Is Misinformation the Problem? Re-examining the Infodemic
Date: Wednesday, March 15, 2023
Time: 3:00 p.m. to 4:00 p.m. ET
Type of event: Science, Technology, and Society Lecture
Location: NIH Videocast
Speaker(s)Renée DiResta is the technical research manager at Stanford Internet Observatory, a cross-disciplinary program of research, teaching and policy engagement for the study of abuse in current information technologies. Renee investigates the spread of narratives across social and media networks, with an interest in understanding how platform algorithms and affordances intersect with user behavior and factional crowd dynamics. She studies how actors leverage the information ecosystem to exert influence, from domestic activists promoting health misinformation and conspiracy theories, to the full-spectrum information operations executed by state actors.
Sponsored by the NLM Office of Strategic Initiatives, the Science, Technology, and Society Lecture aims to raise awareness around the societal and ethical implications of biomedical research conduct and the use of advanced technologies. Each spring, NLM invites a leading voice working at the intersection of biomedicine, data science, ethics, and justice to present their research and how it relates to the mission and vision of both NLM and NIH. NLM sees such considerations as fundamental to advancing biomedical discovery and human health for the benefit of all.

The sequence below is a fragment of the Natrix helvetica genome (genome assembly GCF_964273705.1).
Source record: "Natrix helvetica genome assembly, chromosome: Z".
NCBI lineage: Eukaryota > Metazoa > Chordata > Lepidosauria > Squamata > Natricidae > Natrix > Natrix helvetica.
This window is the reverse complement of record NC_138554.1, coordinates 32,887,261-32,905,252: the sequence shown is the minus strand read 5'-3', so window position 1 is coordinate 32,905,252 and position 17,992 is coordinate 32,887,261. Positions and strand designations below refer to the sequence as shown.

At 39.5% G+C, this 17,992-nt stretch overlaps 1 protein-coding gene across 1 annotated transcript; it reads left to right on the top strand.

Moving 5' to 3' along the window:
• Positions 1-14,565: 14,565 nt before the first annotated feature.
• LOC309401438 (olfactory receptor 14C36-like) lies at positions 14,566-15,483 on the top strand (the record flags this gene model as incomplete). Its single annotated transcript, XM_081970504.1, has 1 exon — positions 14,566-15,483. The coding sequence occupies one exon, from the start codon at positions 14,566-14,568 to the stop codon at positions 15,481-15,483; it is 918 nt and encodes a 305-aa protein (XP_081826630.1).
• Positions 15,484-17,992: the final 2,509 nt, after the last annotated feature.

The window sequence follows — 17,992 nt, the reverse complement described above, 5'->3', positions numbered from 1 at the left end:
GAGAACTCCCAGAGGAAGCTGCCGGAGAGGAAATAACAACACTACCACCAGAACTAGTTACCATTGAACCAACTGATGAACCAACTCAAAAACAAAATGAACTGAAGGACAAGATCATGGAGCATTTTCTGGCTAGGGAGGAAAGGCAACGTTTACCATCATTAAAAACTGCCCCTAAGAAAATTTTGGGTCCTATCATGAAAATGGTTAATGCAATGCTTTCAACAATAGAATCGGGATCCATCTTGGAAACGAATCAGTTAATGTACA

As COVID-19 spread across the United States, public health officials and science communicators found themselves wrangling both the pandemic and what was often described as an “infodemic,” a barrage of false and misleading information about the disease, treatments, and eventually vaccines. In this talk, we will explore that infodemic, drawing on research that examined how it took shape, what narratives reached which publics, and the network dynamics that assisted its spread. While misinformation was indeed present in many narratives that went viral, much of what proliferated is perhaps more accurately classified as rumors. Unlike misinformation, rumors are often based on incomplete or partial information - and they sometimes turn out to be true. We will examine how rumors start, why they persist and recur, and why they are so effective at spreading on social media… and, of course, some mechanisms for mitigation.